On Monday, Democrats and left-leaning members of the national media were falling all over themselves, breathlessly suggesting that indictments of a former campaign manager for Donald Trump and the campaign manager's assistant suggested the beginning of the end for the Trump presidency.
They ought to know better, but that's been the template from the moment Robert Mueller was appointed to investigate any ties the president or his campaign might have had to Russia.
If they can find anything close to Trump, he'll have to go. "Where there's smoke, there's fire" already has been implied.
But with the indictments, they've got nothing on their target.
The 12-count indictments concern business that former Trump campaign chairman Paul Manafort and assistant Rick Gates did as unregistered agents of Ukraine and Ukrainian clients between 2006 and 2015 and money that was subsequently laundered as a result of that association. It also was revealed Monday a former foreign policy advisor for Trump's campaign, George Papadopolous, pleaded guilty weeks ago to making false statements to the FBI as part of the Mueller probe.
The president, who fired the campaign chairman in August 2016 (after only three months on the job) and — according to one congressman — may not even have known him during the time his indictments cover, was not mentioned. But that didn't stop the hints.
Democratic National Committee Chairman Tom Perez said the indictments underscore "the seriousness" of Mueller's investigation.
"It's time for Republicans to commit to protecting this investigation and preserving the rule of law," he said.
Sen Amy Klobuchar, D-Minn., a day before Halloween, suggested the probe was a "truth hunt and not a witch hunt."
"The issue is even if he is charged with something unrelated to Russia, it could just be the beginning," she told CBS News. "What I want to know is how far this went, who was involved, and who gave the orders."
Others suggested the strategy was to cuff Manafort and Gates — easy pickings because of what evidence already shows — in hopes they'll spill something about the president of which the investigation is not aware.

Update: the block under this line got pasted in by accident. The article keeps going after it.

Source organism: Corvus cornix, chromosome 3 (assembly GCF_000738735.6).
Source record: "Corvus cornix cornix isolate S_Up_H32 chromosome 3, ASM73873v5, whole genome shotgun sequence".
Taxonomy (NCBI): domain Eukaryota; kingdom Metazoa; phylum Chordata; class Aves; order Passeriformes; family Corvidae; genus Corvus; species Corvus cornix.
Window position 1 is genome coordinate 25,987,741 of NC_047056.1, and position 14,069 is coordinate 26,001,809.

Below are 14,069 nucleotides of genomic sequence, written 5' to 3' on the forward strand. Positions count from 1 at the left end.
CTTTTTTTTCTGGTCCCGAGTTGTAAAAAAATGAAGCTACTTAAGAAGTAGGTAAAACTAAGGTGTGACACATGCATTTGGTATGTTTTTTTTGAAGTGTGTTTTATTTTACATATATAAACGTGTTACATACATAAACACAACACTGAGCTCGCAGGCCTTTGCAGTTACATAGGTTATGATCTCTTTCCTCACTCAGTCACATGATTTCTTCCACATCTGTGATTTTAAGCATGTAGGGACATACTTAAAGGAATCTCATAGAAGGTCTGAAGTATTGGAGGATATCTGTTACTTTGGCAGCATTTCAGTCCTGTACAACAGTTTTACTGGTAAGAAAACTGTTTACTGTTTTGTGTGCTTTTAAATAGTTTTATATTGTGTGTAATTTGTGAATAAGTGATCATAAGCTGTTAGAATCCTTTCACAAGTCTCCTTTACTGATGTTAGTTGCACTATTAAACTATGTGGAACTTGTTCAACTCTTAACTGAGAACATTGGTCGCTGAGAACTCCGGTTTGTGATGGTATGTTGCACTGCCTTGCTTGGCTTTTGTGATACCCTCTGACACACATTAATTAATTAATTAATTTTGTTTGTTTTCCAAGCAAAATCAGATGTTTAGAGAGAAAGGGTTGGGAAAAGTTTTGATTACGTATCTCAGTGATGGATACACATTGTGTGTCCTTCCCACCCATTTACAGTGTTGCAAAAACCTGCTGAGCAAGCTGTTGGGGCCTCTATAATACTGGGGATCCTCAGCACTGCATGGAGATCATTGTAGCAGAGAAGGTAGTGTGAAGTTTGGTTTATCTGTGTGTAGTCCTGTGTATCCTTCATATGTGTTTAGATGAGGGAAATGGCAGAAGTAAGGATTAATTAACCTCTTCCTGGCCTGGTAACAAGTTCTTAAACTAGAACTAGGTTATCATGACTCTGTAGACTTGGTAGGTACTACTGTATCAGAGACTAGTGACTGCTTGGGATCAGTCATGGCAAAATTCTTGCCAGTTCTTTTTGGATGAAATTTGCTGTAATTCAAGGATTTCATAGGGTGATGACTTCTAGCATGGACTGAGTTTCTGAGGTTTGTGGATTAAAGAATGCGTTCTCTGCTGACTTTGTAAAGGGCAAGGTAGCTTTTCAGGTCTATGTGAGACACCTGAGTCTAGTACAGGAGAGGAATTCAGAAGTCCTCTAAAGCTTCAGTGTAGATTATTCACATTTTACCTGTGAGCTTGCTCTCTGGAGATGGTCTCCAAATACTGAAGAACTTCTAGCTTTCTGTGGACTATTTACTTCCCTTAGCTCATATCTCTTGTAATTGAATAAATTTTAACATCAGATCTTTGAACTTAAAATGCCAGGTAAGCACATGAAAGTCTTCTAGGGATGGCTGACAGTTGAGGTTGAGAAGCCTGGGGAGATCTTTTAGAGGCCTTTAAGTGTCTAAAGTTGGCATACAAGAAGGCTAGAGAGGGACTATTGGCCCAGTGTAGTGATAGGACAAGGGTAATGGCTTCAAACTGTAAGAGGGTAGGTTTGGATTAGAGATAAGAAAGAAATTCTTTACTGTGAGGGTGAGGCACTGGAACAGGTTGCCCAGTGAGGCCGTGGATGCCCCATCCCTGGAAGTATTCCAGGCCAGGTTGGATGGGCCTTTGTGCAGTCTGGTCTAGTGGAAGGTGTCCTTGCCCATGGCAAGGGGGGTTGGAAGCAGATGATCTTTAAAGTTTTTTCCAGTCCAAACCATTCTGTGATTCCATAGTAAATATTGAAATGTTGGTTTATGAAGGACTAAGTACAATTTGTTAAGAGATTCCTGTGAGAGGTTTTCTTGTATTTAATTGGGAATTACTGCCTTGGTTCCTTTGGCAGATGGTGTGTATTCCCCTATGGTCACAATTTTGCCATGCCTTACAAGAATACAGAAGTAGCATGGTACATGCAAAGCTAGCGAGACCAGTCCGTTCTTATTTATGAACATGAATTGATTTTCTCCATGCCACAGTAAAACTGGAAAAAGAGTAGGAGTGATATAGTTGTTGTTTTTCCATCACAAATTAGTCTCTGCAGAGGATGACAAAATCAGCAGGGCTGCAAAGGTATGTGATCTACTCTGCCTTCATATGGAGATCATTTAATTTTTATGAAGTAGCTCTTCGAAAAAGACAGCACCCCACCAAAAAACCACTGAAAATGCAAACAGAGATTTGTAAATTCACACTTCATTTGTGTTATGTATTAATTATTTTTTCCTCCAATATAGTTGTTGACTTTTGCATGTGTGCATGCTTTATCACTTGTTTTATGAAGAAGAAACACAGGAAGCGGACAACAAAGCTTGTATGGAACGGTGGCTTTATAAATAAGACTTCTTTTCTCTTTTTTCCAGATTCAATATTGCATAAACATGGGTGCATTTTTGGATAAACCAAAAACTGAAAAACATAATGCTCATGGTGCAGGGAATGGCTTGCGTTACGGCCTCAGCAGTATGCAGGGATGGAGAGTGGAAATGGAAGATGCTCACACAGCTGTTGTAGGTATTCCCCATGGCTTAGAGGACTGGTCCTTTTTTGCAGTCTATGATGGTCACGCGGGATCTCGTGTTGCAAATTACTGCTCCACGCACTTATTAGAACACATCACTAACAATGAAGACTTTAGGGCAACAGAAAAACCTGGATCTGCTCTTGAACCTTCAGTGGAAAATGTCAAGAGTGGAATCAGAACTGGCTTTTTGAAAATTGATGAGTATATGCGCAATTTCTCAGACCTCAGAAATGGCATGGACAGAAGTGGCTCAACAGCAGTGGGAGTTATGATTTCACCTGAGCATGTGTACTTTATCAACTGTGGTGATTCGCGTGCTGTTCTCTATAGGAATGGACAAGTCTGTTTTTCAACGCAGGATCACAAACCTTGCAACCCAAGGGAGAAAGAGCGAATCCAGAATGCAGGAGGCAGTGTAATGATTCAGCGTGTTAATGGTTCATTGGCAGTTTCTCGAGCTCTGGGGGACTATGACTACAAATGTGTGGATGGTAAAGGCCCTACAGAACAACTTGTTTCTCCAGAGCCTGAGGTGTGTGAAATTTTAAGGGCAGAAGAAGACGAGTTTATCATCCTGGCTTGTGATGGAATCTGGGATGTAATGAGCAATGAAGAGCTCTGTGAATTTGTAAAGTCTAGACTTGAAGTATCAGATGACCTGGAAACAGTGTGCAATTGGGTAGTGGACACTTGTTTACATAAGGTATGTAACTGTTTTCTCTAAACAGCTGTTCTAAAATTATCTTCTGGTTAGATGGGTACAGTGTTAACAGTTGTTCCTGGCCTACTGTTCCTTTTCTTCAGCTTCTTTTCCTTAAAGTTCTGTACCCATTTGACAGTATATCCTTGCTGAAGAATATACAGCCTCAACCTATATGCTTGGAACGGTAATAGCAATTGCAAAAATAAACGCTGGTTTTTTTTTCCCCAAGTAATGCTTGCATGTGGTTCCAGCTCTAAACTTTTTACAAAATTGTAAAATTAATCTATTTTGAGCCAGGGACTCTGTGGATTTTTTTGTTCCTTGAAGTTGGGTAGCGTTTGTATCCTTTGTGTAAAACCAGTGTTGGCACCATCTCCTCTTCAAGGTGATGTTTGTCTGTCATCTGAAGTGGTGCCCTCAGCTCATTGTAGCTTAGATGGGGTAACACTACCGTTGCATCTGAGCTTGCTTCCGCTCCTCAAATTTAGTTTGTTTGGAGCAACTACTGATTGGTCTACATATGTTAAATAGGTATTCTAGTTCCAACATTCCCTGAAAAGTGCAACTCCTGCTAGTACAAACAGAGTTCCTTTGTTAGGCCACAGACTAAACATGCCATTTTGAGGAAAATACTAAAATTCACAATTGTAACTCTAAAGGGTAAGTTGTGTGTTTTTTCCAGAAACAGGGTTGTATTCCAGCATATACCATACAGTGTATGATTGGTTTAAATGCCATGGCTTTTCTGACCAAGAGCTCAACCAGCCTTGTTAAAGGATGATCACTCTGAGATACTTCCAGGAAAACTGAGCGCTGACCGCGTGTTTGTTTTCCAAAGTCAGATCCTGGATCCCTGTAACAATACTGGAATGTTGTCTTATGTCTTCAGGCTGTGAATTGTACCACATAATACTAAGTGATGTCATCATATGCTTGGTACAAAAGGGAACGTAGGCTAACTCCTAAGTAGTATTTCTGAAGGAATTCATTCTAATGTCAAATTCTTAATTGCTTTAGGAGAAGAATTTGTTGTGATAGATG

"If [the former campaign chairman] has nothing to offer," Harvard Law School professor Alan Dershowitz told Fox News, "he's just going to have to defend himself on these financial charges that have nothing to do with Trump. This shows the danger. Sometimes prosecutors can twist you not only into singing but into composing, into making something up against somebody. They're so desperate to make a deal. ... If you can get yourself out of trouble by turning somebody else in, a lawyer is going to help you try to do that."
For a year, Democrats have been trying to tie Trump to Russia. Had their candidate Hillary Clinton won the White House, as was expected, this would be a non-issue. To date, though, they've been unsuccessful, and nothing coming out of Mueller's office indicates he's anywhere near such a thing.
Indeed, events of last week have thrown suspicion about one of the main documents that was to have ramped up the investigation back on the Democrats.
The Washington Post reported that Clinton's campaign and the Democratic National Committee funded a discredited dossier on Trump's supposed ties to Russia, a dossier seen and examined by Obama administration national security officials. The campaign had denied the funding allegation for a year, but no one is denying it this time. Yet Clinton and specific DNC officials have declared they knew nothing about it.
The ties to the Clinton campaign and Obama officials, including former FBI Director James Comey (who served under Mueller when he headed the FBI under Obama), are why suggestions are increasing that Mueller should resign or be fired,
In fact, top congressional Democrats were atwitter with ideas about what to do since the investigation wasn't showing what they wanted.
"The president must not, under any circumstances, interfere with the special counsel's work in any way," said Senate Minority Leader Chuck Schumer, D-N.Y. "If he does so, Congress must respond swiftly, unequivocally, and in a bipartisan way to ensure that the investigation continues."
"Even with an accelerating Special Counsel investigation inside the Justice Department, and investigations inside the Republican Congress," said House Minority Leader Nancy Pelosi, D-Calif., "we still need an outside, fully independent investigation to expose Russia's meddling in our election and the involvement of Trump officials."
In other words, we need to keep going until we get the results we want.
It sounds a little desperate, and it's no way to run a government. But if the distant wisps of smoke don't produce fire in the near future, they ought to be put out.